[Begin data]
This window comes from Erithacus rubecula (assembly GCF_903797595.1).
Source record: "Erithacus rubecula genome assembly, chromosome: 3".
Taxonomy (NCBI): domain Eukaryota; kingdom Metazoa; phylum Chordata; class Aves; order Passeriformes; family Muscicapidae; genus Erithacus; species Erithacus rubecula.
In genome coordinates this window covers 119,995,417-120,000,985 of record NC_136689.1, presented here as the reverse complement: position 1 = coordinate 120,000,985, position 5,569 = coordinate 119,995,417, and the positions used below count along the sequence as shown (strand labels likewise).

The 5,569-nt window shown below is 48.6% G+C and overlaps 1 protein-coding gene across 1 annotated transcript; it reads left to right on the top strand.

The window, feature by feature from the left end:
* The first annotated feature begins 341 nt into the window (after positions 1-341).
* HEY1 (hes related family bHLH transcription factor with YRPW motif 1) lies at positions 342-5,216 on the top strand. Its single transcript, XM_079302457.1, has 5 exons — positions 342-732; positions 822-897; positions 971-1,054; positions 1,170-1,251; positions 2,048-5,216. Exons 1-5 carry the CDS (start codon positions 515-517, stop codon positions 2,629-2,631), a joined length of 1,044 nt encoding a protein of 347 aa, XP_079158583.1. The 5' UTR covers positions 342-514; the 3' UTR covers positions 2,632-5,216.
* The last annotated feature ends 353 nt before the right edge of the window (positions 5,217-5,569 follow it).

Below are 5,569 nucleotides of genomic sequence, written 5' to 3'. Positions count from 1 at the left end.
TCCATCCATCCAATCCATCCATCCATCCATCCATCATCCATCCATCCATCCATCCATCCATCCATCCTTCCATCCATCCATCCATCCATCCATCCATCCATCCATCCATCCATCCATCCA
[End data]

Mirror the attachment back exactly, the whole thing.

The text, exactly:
This window comes from Erithacus rubecula (assembly GCF_903797595.1).
Source record: "Erithacus rubecula genome assembly, chromosome: 3".
Taxonomy (NCBI): domain Eukaryota; kingdom Metazoa; phylum Chordata; class Aves; order Passeriformes; family Muscicapidae; genus Erithacus; species Erithacus rubecula.
In genome coordinates this window covers 119,995,417-120,000,985 of record NC_136689.1, presented here as the reverse complement: position 1 = coordinate 120,000,985, position 5,569 = coordinate 119,995,417, and the positions used below count along the sequence as shown (strand labels likewise).

The 5,569-nt window shown below is 48.6% G+C and overlaps 1 protein-coding gene across 1 annotated transcript; it reads left to right on the top strand.

The window, feature by feature from the left end:
* The first annotated feature begins 341 nt into the window (after positions 1-341).
* HEY1 (hes related family bHLH transcription factor with YRPW motif 1) lies at positions 342-5,216 on the top strand. Its single transcript, XM_079302457.1, has 5 exons — positions 342-732; positions 822-897; positions 971-1,054; positions 1,170-1,251; positions 2,048-5,216. Exons 1-5 carry the CDS (start codon positions 515-517, stop codon positions 2,629-2,631), a joined length of 1,044 nt encoding a protein of 347 aa, XP_079158583.1. The 5' UTR covers positions 342-514; the 3' UTR covers positions 2,632-5,216.
* The last annotated feature ends 353 nt before the right edge of the window (positions 5,217-5,569 follow it).

Below are 5,569 nucleotides of genomic sequence, written 5' to 3'. Positions count from 1 at the left end.
TCCATCCATCCAATCCATCCATCCATCCATCCATCATCCATCCATCCATCCATCCATCCATCCATCCTTCCATCCATCCATCCATCCATCCATCCATCCATCCATCCATCCATCCATCCA